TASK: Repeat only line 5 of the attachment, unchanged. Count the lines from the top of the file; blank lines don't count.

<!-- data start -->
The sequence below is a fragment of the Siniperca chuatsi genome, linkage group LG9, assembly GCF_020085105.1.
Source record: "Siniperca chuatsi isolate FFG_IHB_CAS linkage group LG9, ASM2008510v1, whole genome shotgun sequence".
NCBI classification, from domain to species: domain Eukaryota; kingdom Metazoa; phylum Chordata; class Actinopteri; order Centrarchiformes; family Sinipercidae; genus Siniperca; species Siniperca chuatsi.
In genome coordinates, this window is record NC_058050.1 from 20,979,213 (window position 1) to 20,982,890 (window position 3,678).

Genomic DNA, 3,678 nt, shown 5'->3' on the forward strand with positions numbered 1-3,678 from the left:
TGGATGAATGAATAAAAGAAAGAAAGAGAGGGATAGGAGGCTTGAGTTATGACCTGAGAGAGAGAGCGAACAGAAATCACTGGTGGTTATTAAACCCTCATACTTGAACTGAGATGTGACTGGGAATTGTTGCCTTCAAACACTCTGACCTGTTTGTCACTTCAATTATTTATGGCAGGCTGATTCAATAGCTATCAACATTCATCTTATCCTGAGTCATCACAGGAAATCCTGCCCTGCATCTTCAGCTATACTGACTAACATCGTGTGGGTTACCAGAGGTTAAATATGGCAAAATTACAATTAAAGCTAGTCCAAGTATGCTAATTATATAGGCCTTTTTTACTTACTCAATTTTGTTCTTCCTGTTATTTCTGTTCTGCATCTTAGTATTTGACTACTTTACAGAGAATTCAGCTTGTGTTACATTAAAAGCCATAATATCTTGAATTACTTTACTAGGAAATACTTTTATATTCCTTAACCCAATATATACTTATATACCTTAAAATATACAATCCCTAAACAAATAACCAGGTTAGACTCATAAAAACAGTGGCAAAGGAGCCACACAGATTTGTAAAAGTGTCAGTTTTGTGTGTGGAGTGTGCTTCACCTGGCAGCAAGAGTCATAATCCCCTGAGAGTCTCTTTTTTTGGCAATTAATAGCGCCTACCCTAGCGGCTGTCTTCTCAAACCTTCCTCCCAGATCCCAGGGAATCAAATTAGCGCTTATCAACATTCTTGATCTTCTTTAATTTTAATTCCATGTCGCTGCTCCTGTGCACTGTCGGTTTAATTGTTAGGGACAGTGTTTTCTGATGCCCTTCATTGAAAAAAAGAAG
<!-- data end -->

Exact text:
Genomic DNA, 3,678 nt, shown 5'->3' on the forward strand with positions numbered 1-3,678 from the left: